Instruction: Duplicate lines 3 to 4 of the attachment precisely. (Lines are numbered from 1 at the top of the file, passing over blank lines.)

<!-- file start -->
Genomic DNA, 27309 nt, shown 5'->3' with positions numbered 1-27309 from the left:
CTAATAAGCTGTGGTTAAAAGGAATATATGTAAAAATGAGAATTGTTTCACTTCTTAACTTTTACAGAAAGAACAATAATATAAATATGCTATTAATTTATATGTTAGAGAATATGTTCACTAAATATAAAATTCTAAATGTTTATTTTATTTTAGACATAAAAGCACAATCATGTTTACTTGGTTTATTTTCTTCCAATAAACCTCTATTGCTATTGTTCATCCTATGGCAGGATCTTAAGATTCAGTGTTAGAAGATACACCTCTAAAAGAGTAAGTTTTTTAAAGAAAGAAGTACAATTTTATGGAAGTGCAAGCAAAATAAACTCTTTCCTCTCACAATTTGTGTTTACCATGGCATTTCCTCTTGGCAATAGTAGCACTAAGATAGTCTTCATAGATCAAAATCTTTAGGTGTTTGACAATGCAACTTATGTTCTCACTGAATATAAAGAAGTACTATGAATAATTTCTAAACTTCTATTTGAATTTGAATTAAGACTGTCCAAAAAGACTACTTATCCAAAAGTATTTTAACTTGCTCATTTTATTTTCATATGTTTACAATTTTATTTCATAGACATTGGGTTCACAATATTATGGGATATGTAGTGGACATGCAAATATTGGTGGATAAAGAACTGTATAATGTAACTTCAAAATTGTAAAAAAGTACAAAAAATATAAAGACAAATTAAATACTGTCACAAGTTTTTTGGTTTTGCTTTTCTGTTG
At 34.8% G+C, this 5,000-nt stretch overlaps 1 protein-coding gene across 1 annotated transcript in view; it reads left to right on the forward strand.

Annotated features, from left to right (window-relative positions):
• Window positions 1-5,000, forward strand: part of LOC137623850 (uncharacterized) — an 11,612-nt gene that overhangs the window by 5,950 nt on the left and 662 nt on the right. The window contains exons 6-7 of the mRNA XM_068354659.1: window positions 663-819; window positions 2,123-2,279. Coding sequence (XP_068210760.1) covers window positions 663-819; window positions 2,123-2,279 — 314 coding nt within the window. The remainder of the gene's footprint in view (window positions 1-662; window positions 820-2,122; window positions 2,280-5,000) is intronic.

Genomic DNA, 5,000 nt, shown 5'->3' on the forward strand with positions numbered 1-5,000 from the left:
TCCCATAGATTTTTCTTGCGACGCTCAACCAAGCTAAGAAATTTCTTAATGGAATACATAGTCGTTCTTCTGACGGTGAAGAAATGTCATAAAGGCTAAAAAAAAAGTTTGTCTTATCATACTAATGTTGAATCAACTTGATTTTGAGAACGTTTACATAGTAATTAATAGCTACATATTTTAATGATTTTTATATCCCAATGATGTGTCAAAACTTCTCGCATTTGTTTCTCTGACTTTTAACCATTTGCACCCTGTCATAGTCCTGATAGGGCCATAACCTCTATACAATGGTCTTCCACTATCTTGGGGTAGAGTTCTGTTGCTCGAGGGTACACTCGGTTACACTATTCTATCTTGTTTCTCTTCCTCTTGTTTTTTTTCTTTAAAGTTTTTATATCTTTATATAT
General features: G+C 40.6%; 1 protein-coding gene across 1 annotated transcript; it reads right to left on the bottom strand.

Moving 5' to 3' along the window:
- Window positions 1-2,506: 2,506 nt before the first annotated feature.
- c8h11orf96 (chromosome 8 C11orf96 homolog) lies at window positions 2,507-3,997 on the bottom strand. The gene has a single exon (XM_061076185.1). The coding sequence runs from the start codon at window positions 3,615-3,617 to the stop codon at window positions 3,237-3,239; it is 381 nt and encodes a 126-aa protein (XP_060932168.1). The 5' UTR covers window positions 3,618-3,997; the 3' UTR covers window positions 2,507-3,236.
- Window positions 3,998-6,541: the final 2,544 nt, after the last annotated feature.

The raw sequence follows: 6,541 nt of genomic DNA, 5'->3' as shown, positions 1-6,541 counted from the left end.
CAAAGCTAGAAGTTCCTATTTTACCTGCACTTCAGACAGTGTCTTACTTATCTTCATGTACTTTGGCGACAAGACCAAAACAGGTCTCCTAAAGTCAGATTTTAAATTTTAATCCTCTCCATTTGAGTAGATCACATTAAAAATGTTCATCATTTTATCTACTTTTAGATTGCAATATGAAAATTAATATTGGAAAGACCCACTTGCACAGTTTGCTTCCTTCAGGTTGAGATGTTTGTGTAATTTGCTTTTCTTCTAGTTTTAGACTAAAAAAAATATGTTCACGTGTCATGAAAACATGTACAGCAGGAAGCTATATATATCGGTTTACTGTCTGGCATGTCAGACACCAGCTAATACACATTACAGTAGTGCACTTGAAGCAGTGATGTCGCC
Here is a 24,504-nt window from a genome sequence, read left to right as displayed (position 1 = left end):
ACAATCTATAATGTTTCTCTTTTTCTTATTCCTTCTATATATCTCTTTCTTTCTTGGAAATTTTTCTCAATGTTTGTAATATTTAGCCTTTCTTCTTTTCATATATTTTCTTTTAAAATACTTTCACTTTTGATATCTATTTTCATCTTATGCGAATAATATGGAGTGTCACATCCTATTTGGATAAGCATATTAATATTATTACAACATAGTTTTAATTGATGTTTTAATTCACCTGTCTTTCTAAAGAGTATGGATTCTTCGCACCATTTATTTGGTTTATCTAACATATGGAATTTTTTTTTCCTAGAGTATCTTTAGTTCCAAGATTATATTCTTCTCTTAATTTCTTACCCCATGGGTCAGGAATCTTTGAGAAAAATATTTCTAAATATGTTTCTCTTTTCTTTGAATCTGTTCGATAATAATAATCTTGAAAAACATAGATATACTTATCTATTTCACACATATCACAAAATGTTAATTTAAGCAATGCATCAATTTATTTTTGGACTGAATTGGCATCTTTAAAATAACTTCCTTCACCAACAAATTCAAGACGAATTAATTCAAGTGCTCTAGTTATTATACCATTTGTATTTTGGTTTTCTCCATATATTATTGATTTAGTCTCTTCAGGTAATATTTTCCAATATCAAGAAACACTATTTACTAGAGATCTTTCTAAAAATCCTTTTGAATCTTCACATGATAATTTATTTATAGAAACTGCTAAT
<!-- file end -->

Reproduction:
At 34.8% G+C, this 5,000-nt stretch overlaps 1 protein-coding gene across 1 annotated transcript in view; it reads left to right on the forward strand.

Annotated features, from left to right (window-relative positions):